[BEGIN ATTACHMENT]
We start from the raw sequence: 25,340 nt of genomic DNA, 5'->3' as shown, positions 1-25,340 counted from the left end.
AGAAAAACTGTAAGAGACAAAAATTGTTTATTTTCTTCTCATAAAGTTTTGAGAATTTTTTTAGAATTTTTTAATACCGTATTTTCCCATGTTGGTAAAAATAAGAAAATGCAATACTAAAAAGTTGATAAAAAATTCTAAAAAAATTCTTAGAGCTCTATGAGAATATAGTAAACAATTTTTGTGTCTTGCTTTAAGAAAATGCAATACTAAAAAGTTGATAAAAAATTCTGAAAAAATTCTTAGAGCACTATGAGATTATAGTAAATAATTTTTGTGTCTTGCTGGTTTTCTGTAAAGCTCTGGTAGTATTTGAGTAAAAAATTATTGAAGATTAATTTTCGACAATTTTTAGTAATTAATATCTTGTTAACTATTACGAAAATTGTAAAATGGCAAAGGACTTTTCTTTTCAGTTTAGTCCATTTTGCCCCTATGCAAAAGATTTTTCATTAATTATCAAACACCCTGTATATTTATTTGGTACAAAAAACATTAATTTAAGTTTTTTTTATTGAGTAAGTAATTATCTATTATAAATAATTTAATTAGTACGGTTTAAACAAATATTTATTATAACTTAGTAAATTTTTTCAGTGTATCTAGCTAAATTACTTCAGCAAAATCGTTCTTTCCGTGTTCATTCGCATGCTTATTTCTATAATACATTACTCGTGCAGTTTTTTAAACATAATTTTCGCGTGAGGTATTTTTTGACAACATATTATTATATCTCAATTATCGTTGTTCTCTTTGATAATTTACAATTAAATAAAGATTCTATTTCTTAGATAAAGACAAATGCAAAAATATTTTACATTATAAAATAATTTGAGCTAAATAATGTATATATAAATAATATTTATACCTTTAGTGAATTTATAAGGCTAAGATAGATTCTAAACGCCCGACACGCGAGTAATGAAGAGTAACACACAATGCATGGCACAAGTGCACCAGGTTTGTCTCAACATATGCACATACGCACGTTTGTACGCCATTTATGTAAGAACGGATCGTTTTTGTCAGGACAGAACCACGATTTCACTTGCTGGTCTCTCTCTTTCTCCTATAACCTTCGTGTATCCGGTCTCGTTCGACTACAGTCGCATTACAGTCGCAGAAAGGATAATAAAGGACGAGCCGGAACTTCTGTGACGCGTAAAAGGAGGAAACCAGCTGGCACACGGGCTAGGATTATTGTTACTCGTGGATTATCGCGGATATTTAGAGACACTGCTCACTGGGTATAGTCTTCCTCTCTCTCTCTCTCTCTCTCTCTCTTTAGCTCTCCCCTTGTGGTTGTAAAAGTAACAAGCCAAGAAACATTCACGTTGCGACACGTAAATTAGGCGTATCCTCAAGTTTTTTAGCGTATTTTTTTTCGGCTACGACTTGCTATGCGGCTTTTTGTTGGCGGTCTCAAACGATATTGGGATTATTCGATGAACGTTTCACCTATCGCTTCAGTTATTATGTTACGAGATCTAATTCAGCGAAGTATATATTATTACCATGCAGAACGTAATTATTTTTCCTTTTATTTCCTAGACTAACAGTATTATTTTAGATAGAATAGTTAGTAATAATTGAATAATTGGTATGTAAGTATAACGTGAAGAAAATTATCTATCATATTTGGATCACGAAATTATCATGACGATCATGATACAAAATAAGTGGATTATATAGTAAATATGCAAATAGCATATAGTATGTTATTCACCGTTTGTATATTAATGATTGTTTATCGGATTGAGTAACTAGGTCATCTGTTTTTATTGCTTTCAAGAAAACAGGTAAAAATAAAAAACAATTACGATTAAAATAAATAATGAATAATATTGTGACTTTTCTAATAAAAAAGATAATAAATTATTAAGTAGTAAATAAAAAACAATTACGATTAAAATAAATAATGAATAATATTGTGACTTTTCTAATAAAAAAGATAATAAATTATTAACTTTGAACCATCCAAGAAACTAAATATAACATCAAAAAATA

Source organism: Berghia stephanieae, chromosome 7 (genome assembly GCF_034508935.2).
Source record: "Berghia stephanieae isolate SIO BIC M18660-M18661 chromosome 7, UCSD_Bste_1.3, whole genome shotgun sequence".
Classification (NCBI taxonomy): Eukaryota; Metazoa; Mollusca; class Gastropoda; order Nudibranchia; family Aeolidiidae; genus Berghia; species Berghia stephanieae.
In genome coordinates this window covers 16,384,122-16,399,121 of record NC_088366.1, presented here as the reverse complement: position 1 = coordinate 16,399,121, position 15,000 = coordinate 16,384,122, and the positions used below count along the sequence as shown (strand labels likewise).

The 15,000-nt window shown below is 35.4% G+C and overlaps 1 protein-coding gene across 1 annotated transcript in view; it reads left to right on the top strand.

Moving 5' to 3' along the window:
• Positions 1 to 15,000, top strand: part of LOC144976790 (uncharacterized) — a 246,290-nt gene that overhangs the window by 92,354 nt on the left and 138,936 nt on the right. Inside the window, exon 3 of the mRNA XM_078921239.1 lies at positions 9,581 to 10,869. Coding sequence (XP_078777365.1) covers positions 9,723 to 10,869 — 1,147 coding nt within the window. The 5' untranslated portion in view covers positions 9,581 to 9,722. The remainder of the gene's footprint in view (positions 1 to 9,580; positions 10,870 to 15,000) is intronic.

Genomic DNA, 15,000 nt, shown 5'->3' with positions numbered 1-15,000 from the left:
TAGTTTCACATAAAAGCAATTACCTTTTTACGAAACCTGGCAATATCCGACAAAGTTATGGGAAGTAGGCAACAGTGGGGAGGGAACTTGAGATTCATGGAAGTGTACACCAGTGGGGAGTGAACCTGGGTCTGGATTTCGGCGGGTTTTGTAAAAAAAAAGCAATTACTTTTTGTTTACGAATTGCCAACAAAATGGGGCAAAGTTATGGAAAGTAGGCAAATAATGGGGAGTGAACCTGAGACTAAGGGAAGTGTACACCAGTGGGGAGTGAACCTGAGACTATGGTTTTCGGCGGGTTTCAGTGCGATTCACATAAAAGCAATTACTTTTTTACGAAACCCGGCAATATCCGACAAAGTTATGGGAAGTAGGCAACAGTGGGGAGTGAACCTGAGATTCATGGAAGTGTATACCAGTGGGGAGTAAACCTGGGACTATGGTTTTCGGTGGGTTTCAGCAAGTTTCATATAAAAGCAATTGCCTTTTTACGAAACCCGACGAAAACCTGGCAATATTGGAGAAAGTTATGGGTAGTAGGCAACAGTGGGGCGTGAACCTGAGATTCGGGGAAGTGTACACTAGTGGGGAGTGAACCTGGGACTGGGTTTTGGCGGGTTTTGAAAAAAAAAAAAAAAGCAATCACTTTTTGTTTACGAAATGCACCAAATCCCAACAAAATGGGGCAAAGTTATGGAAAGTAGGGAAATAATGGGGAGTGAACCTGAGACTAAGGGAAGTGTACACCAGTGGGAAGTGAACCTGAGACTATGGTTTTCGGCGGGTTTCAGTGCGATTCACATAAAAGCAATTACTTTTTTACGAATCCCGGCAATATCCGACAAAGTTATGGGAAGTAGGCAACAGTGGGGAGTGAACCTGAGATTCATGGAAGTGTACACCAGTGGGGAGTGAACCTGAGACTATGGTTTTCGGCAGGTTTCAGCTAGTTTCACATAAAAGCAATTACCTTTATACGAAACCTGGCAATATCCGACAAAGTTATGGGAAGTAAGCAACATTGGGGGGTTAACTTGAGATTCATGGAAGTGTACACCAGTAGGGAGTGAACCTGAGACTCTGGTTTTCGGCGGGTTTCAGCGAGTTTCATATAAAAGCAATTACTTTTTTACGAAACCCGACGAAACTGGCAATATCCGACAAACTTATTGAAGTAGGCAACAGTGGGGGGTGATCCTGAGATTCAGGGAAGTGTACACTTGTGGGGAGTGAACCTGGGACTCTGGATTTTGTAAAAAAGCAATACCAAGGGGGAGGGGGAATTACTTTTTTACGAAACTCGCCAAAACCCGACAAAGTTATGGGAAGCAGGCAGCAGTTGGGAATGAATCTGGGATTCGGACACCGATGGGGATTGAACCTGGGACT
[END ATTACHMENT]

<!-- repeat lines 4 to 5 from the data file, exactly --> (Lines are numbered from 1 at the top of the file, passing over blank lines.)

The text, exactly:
Source record: "Berghia stephanieae isolate SIO BIC M18660-M18661 chromosome 7, UCSD_Bste_1.3, whole genome shotgun sequence".
Classification (NCBI taxonomy): Eukaryota; Metazoa; Mollusca; class Gastropoda; order Nudibranchia; family Aeolidiidae; genus Berghia; species Berghia stephanieae.